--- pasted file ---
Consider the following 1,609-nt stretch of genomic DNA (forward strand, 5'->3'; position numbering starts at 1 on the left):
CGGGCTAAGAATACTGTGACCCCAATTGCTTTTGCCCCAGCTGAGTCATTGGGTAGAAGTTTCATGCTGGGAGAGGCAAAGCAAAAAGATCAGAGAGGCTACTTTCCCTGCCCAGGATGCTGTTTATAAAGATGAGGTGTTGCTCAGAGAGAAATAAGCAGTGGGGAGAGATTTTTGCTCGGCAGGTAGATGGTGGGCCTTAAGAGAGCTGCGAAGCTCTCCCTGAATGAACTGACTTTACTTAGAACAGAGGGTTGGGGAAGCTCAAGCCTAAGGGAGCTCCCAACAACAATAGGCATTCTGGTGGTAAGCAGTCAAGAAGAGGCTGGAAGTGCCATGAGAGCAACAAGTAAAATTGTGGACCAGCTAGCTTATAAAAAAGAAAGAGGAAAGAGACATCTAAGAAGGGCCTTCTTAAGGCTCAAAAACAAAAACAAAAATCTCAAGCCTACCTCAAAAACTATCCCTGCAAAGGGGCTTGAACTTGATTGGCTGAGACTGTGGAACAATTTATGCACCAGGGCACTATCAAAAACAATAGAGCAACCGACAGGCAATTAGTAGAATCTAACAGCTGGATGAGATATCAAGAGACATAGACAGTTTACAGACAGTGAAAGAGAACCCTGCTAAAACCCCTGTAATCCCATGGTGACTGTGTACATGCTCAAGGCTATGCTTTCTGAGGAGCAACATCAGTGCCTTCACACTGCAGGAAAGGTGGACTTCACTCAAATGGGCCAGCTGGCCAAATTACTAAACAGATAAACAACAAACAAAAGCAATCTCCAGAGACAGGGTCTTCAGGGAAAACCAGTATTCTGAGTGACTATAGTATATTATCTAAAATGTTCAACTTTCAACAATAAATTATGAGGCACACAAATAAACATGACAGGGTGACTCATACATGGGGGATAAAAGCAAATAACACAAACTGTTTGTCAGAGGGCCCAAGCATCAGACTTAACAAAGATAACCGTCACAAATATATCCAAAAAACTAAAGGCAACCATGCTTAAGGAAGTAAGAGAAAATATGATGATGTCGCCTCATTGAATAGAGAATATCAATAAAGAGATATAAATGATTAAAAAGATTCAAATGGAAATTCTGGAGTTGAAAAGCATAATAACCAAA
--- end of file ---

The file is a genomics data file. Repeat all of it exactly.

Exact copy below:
Consider the following 1,609-nt stretch of genomic DNA (forward strand, 5'->3'; position numbering starts at 1 on the left):
CGGGCTAAGAATACTGTGACCCCAATTGCTTTTGCCCCAGCTGAGTCATTGGGTAGAAGTTTCATGCTGGGAGAGGCAAAGCAAAAAGATCAGAGAGGCTACTTTCCCTGCCCAGGATGCTGTTTATAAAGATGAGGTGTTGCTCAGAGAGAAATAAGCAGTGGGGAGAGATTTTTGCTCGGCAGGTAGATGGTGGGCCTTAAGAGAGCTGCGAAGCTCTCCCTGAATGAACTGACTTTACTTAGAACAGAGGGTTGGGGAAGCTCAAGCCTAAGGGAGCTCCCAACAACAATAGGCATTCTGGTGGTAAGCAGTCAAGAAGAGGCTGGAAGTGCCATGAGAGCAACAAGTAAAATTGTGGACCAGCTAGCTTATAAAAAAGAAAGAGGAAAGAGACATCTAAGAAGGGCCTTCTTAAGGCTCAAAAACAAAAACAAAAATCTCAAGCCTACCTCAAAAACTATCCCTGCAAAGGGGCTTGAACTTGATTGGCTGAGACTGTGGAACAATTTATGCACCAGGGCACTATCAAAAACAATAGAGCAACCGACAGGCAATTAGTAGAATCTAACAGCTGGATGAGATATCAAGAGACATAGACAGTTTACAGACAGTGAAAGAGAACCCTGCTAAAACCCCTGTAATCCCATGGTGACTGTGTACATGCTCAAGGCTATGCTTTCTGAGGAGCAACATCAGTGCCTTCACACTGCAGGAAAGGTGGACTTCACTCAAATGGGCCAGCTGGCCAAATTACTAAACAGATAAACAACAAACAAAAGCAATCTCCAGAGACAGGGTCTTCAGGGAAAACCAGTATTCTGAGTGACTATAGTATATTATCTAAAATGTTCAACTTTCAACAATAAATTATGAGGCACACAAATAAACATGACAGGGTGACTCATACATGGGGGATAAAAGCAAATAACACAAACTGTTTGTCAGAGGGCCCAAGCATCAGACTTAACAAAGATAACCGTCACAAATATATCCAAAAAACTAAAGGCAACCATGCTTAAGGAAGTAAGAGAAAATATGATGATGTCGCCTCATTGAATAGAGAATATCAATAAAGAGATATAAATGATTAAAAAGATTCAAATGGAAATTCTGGAGTTGAAAAGCATAATAACCAAA